There is a pressing need to reform the Dublin procedure at its core that starts with rethinking how to build a genuine and fair common asylum policy. First of all, it is imperative to make the asylum procedure a fair and efficient one. That means finding a way to harmonize the standards on asylum procedures and the overly heterogeneous reception conditions. Second of all, an imperative step in the right direction would be to take into account the applicant’s preference. Pro-Asyl, a German pro-migration organization, has suggested to replace the country of first arrival by the applicant’s first choice. It has been proven that punitive policies are not the answer, and that asylum seekers are willing to wait out the 18 months, without any economic, legal or material aid in a second European country, just to be able to choose their country of protection. Thirdly, the European Union has a responsibility to control the xenophobic and anti-immigration rhetoric, exploited by populist and far right parties, that it has single-handedly created with its inefficient migration policies. Finally, an interesting recommendation would be to have more down to earth policies. Perhaps if policy makers would witness the realities on the ground and take a strong look at the ‘Europe of jungles’, they could realize the inefficiency of the policies they have implemented and question the overall incompetence of the European Union.
Overall, it is absolutely essential to act upon the widely recognized fact that Dublin is an ill-suited system and to remind ourselves that the EU member states have committed themselves, under the 1951 Geneva Convention, to offer protection to those who are fleeing persecution in their country of origin. Amongst other issues, the opposing interests of member states and the tendency to follow public opinion rather than lead it, are making European humanitarian ideals out of reach. The continent suffers from a strong lack of vision and solidarity which is embodied in its ethically and morally reprehensible system that proves to be inefficient. The insistence on continuing to invest in the Dublin system, as it is, has allowed a severe breach of human rights and dignity on European soil, and it seems that policy makers have forgotten that there are actual lives and people on the line. One can only hope that a fair dialogue will drive sounder policy decisions on the distribution of asylum responsibility in the European Union and remind member states that asylum seekers entrapped in the Dublin procedure, regardless of their status, have inalienable human rights.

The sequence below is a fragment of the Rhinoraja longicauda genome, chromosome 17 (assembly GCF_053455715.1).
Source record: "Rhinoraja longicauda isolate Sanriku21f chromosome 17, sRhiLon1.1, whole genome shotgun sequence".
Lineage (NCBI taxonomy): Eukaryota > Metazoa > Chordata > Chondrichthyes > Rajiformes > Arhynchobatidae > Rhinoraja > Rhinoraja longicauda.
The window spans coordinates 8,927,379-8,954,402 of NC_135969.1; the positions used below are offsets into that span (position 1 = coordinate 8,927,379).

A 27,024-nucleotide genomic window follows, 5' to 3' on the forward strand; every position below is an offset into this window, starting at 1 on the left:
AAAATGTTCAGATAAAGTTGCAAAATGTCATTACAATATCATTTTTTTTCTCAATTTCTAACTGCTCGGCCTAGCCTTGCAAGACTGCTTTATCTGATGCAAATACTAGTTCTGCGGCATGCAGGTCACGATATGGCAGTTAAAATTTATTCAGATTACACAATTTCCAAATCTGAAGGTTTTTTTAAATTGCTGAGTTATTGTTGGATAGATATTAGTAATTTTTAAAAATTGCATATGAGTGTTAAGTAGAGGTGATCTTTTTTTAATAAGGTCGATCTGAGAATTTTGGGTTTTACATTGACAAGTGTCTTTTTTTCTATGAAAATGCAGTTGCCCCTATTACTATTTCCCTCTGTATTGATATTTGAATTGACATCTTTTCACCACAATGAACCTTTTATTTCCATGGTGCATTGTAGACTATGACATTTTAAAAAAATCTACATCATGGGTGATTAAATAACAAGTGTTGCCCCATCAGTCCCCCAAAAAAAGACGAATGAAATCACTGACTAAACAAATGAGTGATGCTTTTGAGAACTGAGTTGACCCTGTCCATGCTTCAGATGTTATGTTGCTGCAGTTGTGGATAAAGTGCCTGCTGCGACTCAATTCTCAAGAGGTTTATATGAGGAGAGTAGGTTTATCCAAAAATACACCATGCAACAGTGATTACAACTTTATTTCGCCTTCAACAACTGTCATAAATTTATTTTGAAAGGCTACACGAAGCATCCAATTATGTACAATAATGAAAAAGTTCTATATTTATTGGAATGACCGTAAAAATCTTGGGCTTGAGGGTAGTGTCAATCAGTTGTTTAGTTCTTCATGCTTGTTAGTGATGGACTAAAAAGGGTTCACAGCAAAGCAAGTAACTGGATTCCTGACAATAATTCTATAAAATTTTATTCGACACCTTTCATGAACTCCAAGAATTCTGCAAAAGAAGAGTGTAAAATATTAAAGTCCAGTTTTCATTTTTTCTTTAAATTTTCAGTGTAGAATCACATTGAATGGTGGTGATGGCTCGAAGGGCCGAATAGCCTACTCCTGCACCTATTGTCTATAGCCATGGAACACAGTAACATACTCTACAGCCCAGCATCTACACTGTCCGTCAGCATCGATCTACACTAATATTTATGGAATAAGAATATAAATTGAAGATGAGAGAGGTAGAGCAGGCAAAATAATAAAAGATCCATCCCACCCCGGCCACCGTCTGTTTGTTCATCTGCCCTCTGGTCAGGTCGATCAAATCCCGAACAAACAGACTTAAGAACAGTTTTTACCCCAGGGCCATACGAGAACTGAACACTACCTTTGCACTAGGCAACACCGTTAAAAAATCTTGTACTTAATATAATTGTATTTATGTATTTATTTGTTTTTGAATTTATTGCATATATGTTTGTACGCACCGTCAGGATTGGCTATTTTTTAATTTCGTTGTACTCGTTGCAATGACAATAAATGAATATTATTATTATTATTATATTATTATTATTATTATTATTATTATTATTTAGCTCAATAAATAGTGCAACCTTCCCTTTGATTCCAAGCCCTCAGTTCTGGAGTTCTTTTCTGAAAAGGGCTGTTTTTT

Mathilde is a 3rd year International Relations student at King’s College London, writing as a contributor for Sensus. Her particular interests of study and research include migration, identity politics and development.